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Tuning

Inline Hint

If you’ve ever used subquery factoring (“with” subqueries or common table expressions (CTEs) as they are often called) then you’re probably aware of the (undocumented) hints /*+ materialize */ , which forces Oracle to create a local temporary table to hold the result of the subquery for subsequent use, and /*+ inline */, which forces the optimizer to copy the text of the subquery into the body of the query before starting the optimisation phase.

There’s a small, but important, enhancement to these hints that appeared in Oracle 18. Like so many other hints in Oracle they can now have a query block name as a “parameter”, so you can use them at the top level of your query. Here’s some code to demonstrate:

Direct Path

This is a little addendum to a note I wrote a couple of days ago about serial direct path reads and KO (fast object checkpoint) enqueue waits.

The original note was prompted by a problem where someone had set the hidden parameter “_serial_direct_read” to ‘always’ because there were running 11g and wanted some “insert as select” statements to use direct path reads on the select portion and 11g wasn’t co-operating.

Serial direct path reads were introduced as a possibility in (at least) the 8.1.7.4 timeline, but the parameter was set to false until 11gR2 where it changed to auto. (Legal values are: false, true, never, auto, always.)

Direct Path

Here’s a note that I might have written once already – but I can’t find it and I’ve just been reminded about what it (might have) said by a posting that came up on the Oracle database forum in the last few days.

The posting in question is asking why, after setting the hidden parameter _serial_direct_read to ‘always’ a particular query is now taking hours to complete when it used to complete in a minute or so.

Bloom Upgrade

It’s a common pattern of Oracle features that they start with various restrictions or limitations that disappear over time. This note is about an enhancement to Bloom filter processing that appeared in the 18.1 optimizer and, for some people, may be a good enough reason for upgrading to a newer version of Oracle. This enhancement came to my attention by way of the Oracle Developer forum in a thread with the title Bloom filters and view using UNION ALL asking how to get a Bloom filter pushed inside a UNION ALL view. The original requirement wasn’t a trivial one so I’ll demonstrate the problem with a very simple example – first the data set:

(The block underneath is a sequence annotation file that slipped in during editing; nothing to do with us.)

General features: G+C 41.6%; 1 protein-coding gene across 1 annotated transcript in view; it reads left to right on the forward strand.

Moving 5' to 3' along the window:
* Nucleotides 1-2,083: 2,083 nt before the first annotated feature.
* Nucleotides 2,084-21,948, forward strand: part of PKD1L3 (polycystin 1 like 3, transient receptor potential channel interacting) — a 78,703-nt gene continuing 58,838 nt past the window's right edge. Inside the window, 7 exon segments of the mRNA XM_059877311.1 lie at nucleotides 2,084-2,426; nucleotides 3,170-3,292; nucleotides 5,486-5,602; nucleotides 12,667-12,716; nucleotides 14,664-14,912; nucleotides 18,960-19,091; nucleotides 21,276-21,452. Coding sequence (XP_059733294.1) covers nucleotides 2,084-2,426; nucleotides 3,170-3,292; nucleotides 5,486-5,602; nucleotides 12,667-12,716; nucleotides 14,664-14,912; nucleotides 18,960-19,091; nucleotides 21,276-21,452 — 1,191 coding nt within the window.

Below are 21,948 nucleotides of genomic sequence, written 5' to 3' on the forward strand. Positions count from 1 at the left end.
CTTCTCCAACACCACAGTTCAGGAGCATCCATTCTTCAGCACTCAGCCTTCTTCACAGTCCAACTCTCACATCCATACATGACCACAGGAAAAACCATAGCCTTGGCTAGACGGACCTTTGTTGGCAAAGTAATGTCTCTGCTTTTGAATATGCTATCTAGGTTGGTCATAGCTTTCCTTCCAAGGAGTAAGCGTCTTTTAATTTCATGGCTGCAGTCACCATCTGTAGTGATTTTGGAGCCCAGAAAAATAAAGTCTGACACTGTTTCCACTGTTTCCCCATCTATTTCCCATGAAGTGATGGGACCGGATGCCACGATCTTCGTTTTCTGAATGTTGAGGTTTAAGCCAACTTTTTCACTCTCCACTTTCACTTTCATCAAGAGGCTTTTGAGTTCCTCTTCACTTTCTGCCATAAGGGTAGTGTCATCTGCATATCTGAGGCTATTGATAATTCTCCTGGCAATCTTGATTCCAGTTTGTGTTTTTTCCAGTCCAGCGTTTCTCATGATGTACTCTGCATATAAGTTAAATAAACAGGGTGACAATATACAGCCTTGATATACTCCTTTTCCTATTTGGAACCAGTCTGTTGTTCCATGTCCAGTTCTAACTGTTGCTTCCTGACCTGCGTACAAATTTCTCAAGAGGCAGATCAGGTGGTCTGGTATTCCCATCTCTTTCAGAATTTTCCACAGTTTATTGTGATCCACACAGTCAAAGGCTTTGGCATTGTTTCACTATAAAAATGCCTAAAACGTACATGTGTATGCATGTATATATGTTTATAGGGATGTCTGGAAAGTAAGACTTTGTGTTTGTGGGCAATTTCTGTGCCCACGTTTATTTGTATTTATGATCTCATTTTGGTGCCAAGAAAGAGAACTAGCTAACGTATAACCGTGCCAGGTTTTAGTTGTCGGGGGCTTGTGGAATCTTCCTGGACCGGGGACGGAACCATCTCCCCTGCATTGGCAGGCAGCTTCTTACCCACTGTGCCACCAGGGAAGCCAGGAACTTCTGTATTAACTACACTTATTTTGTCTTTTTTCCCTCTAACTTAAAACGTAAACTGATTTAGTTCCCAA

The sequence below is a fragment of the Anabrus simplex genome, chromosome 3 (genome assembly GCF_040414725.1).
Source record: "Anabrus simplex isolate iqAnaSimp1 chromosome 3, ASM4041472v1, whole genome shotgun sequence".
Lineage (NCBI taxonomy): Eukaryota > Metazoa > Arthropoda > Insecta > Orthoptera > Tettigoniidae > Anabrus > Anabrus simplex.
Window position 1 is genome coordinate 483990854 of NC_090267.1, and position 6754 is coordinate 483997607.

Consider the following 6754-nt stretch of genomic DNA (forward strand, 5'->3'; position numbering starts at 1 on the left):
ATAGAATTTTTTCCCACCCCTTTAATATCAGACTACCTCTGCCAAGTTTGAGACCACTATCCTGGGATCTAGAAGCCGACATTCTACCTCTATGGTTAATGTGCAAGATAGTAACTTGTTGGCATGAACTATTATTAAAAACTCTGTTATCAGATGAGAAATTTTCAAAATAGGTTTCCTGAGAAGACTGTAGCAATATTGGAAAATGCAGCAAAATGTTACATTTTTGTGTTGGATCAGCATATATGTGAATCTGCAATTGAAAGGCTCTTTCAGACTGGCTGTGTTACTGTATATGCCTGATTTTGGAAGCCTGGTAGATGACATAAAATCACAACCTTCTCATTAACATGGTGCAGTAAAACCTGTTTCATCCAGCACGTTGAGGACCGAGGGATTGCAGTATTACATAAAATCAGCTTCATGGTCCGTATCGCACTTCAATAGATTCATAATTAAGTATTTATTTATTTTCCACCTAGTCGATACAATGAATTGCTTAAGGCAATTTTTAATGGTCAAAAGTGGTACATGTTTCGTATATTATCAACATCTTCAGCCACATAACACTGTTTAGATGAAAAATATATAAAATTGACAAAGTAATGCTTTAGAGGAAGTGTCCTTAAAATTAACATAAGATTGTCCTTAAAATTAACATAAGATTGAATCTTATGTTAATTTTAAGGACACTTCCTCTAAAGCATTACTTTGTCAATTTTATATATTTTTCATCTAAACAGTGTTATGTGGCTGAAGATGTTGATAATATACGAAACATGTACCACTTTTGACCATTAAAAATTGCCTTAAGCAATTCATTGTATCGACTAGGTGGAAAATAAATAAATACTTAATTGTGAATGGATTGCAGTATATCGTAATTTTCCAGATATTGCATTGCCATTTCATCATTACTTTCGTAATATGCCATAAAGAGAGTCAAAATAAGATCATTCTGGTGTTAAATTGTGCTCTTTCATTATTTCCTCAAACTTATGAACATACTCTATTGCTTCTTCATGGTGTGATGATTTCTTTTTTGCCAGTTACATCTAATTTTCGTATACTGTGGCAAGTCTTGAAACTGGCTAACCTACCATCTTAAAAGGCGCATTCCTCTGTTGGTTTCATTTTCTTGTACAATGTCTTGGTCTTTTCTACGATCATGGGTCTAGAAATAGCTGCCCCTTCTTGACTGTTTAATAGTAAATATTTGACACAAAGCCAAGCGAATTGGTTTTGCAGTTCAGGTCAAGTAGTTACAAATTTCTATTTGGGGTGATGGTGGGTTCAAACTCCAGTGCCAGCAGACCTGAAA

Fetch First vs. Rownum

I’ve pointed out fairly frequently that if you’re running Standard Edition but would like to take advantage of a few features of the Partitioning option then you might be able to do something appropriate with Partition Views (but I’ve just discovered while searching my blog for a suitable item to link to that I haven’t published any of my PV notes on the blog).

I’ve also pointed out that while 12c allows you to use “fetch first N rows” instead of “where rownum <= N” there’s a hidden threat to using the feature because “fetch first N” turns into a hidden row_number() over() analytic function.

Min/Max costing

A question about the min/max index scan appeared on the Oracle Developer Community forum recently. The query supplied in the thread was a little odd – you might ask why anyone would run it as it stands – and I’ve modified it to make it even stranger to demonstrate a range of details.

I’ll start with a simple data set, not bothering to collect stats because that will be done automatically on create for my versions:

Most Recent – 2

A question arrived in my email a few days ago with the following observations on a statement that was supposed to query the data dictionary for some information about a specified composite partitioned table. The query was wrapped in a little PL/SQL, similar to the following:

Fetch First Update

A question about mixing the (relatively new) “fetch first” syntax with “select for update” appeared a few days ago on the Oracle Developer Forum. The requirement was for a query something like:


select
        *
from
        t1
order by
        n1
fetch
        first 10 rows only
for     update
;

The problem with this query is that it results in Oracle raising error ORA-02014: cannot select FOR UPDATE from view with DISTINCT, GROUP BY, etc. The error doesn’t seem to be particularly relevant, of course, until you remember that “fetch first” creates an inline view using the analytic row_number() under the covers.

When AWR is not enough, a.k.a. Why your app is not cloud-ready. #SMARTDB

In my previous post I described a case of "enq: TX – row lock contention" that was actually a network latency problem.

More and more those kinds of problems (it seems like history happens all over again) caused my friend (Radosław Kut) and me to write a simple tool to analyze SQL performance from a network perspective.

We called this tool STADO (SQL Tracefile Analyzer Designed for Oracle). It parses a tcpdump outout from application server to identify the longest running queries from application and network perspective.

For now it can show you: